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News Analysis: Oil prices to remain low well into 2016

Pubdate:2017-11-01 11:44 Source: Click: times

NEW YORK, Dec. 27 (Xinhua) -- Crude prices have gone down nearly 30 percent this year, and analysts expect oil prices to remain low for even longer.


Lower oil prices are generally good for U.S. consumers and the economy, said Jason Bordoff, founding director of the Center on Global Energy Policy with Columbia University, in an article.

"Gasoline prices are currently at the lowest level for this time of year since 2006, ... Those gasoline savings of nearly 100 dollars per month per household will act like a tax cut for consumers and could stimulate the U.S. economy," he wrote.

Oil is the primary cost for making gasoline, and every 10 U.S. dollars decline in the cost of oil can reduce gas prices by nearly 25 cents per gallon.

U.S. average gas prices dropped below two U.S. dollars per gallon on Dec. 21 for the first time since March 25, 2009. More than two-thirds of stations across the United States are selling gas under two dollars per gallon, according to American Automobile Association (AAA).

AAA estimated that cheaper gas prices have saved Americans more than 115 billion dollars on gasoline so far this year, or more than 550 dollars per licensed driver. More than 91 million Americans plan to take advantage of cheaper gas prices to drive 80 kilometers or more during this holiday period.

"Drivers across the country are celebrating the historic return of cheaper gas prices," said AAA's President and CEO Marshall Doney. "The lowest gas prices in nearly seven years are a holiday gift that few consumers could have imagined when gasoline was 4 dollars a gallon."


Brent oil price hit 11-year low on Dec 21, while U.S. oil price hovered around the nearly seven-year low area.

"The plunge of crude price is simply a prospect of big supply build up, strong production from both OPEC side and non-OPEC side," said Raymond Carbone, crude trader of Paramount Options.

Organization of the Petroleum Exporting Countries (OPEC) held a meeting on Dec. 4 and decided to keep crude production at the current level in an already oversupplied market.

The OPEC currently produces about 31.7 million barrels a day and has refused to cut its output, which made traders worry that the prolonged supply glut would continue to drag the oil market down.

Currently crude market is oversupplied by 2 million barrels daily, according to the estimation of Goldman Sachs.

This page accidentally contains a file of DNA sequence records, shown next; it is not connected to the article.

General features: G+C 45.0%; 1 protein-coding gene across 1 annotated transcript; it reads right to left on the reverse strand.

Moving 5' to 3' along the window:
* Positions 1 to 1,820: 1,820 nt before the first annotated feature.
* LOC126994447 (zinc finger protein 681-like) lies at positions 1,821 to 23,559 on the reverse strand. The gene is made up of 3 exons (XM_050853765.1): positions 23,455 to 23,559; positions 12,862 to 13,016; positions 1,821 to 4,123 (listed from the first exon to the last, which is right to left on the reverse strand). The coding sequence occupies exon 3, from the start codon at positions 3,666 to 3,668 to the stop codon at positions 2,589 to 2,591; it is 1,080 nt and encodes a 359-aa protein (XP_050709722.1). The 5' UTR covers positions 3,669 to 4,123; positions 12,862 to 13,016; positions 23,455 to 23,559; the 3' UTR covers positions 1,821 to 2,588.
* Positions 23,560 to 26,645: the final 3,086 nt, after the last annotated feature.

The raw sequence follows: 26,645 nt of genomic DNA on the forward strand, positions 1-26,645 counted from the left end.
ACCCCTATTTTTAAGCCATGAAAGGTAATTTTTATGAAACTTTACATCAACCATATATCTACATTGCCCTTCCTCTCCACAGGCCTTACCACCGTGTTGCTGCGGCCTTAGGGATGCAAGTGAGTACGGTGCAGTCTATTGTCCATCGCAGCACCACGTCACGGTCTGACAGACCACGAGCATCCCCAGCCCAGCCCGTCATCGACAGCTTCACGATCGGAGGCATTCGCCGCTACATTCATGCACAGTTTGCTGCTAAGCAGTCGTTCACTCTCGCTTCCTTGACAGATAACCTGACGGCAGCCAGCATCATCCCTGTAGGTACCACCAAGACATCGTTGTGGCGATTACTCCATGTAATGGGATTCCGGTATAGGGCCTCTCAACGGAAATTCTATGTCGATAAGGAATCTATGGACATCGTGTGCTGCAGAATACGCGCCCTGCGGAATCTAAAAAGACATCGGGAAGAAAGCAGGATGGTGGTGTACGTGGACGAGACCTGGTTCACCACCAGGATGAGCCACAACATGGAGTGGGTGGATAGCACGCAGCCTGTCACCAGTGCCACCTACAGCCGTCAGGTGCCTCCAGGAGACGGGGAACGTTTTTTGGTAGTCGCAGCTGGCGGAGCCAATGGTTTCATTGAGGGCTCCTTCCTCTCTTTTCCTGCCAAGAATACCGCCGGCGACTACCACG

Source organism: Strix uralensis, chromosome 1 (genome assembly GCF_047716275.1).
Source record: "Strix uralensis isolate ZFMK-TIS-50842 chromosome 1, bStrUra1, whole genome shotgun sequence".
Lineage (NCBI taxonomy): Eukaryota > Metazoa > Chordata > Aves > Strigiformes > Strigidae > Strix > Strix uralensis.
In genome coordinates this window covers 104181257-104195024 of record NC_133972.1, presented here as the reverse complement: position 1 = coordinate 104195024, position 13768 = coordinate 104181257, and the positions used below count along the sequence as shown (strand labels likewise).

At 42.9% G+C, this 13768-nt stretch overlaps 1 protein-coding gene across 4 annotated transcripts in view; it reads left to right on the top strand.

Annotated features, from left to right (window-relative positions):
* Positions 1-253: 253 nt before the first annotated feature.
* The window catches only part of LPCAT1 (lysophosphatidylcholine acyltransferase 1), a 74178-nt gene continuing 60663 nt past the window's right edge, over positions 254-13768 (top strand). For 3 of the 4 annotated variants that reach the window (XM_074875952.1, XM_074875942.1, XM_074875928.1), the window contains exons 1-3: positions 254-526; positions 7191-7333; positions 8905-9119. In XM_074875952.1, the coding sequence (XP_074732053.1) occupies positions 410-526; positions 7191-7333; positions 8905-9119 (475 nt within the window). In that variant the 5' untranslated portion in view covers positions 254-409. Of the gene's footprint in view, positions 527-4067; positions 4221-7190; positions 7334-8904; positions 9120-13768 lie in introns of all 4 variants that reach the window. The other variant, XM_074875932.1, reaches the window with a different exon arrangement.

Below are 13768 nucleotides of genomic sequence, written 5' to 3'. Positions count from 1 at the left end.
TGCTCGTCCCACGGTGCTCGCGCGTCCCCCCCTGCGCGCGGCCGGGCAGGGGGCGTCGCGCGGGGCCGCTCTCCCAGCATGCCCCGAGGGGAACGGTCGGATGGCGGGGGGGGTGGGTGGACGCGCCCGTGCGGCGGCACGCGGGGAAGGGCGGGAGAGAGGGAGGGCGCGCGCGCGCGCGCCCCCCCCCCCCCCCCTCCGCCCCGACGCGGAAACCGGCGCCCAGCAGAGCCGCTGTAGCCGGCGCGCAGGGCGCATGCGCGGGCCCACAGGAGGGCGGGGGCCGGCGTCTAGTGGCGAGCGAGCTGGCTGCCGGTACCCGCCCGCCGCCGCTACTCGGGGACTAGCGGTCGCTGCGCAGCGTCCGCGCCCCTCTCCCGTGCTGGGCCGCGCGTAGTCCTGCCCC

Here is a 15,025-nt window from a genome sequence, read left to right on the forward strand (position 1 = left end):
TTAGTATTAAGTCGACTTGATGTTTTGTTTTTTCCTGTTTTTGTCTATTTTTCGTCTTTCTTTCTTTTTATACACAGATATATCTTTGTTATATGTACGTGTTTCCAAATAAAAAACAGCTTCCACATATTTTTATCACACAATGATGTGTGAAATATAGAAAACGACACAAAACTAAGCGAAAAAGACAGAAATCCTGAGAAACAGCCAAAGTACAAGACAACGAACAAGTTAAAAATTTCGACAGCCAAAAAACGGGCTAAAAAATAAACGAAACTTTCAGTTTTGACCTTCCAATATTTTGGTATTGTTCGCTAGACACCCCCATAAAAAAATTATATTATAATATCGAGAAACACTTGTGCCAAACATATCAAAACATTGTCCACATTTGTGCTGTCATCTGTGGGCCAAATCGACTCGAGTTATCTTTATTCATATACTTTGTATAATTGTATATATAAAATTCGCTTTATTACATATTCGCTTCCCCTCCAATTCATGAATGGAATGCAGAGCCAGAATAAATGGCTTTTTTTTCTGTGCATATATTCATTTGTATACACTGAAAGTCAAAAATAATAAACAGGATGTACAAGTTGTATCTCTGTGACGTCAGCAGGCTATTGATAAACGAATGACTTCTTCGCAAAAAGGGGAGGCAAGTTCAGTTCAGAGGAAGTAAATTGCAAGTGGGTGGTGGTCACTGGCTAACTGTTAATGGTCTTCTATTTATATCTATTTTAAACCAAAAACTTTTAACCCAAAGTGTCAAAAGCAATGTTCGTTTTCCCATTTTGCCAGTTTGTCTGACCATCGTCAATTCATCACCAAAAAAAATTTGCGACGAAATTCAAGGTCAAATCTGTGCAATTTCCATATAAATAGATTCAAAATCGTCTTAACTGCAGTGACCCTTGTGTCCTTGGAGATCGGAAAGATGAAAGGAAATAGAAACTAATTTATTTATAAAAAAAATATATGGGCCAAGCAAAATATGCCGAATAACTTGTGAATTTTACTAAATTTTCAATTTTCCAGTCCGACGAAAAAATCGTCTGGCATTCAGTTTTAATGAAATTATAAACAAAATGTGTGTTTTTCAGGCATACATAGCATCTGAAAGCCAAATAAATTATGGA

"Nothing they did in that meeting suggested production cut will come in the near future," said Raymond, "I don't think that (the result) is a big surprise of the meeting, but you see that market has gone down since that meeting."

Thanks to the U.S. shale oil revolution, American oil production has almost doubled in the past six years. U.S. oil output has risen from 4.6 million barrels a day in 2008 to around 9.2 million barrels a day currently, according to the data from U.S. Energy Information Agency (EIA).


Analysts expect crude prices to remain relatively low well into 2016 and maybe longer.

"The low of 2009 is in the 34 dollars area, the market is looking to that as we come to the end of the year," said Raymond. "It has been a waiting game for the producers to see if the price can pay for the cost."

OPEC's production in 2016 will remain modestly above the current level, at 31.8 million barrels per day, while that of Iraq, an OPEC member, will be slightly below its current level and Iran, also an OPEC member, will see a modest growth in output, said Damien Courvalin, analyst of Goldman Sachs in a report.

The supply-demand balance in global oil market won't be restored until the fourth quarter of 2016 due to the high surplus, resilient non-OPEC supply, and slightly weaker yet still robust demand growth, Courvalin said.

Goldman Sachs suggested that oil prices could be near 40 U.S. dollars per barrel, or roughly the current trading price. It also predicted a worst scenario where prices could hit 20 dollars per barrel.

According to a projection of the EIA, the U.S. crude oil production will average 9.3 million barrels per day this year and fall to 8.8 million barrels per day next year. In addition, the agency forecast that U.S. crude oil prices could average 49 dollars per barrel this year and 51 dollars per barrel next year.

Francisco Blanch, head of Commodities Research at Merrill Lynch, told reporter that a strong U.S. dollar and restrained global growth could create downward near-term pressures on commodity prices -- not just in metals, but also in energy and grains. He predicted that oil balances are set to improve in the second half of 2016, with the combination of global demand and lower non-OPEC output potentially pushing crude oil back up to 55 dollars per barrel.

"We have witnessed a dramatic shift in gas prices that has saved families hundreds of dollars so far this year," said AAA's President and CEO Marshall Doney. "The best news of all is that there is room for prices to drop even more in the coming weeks."

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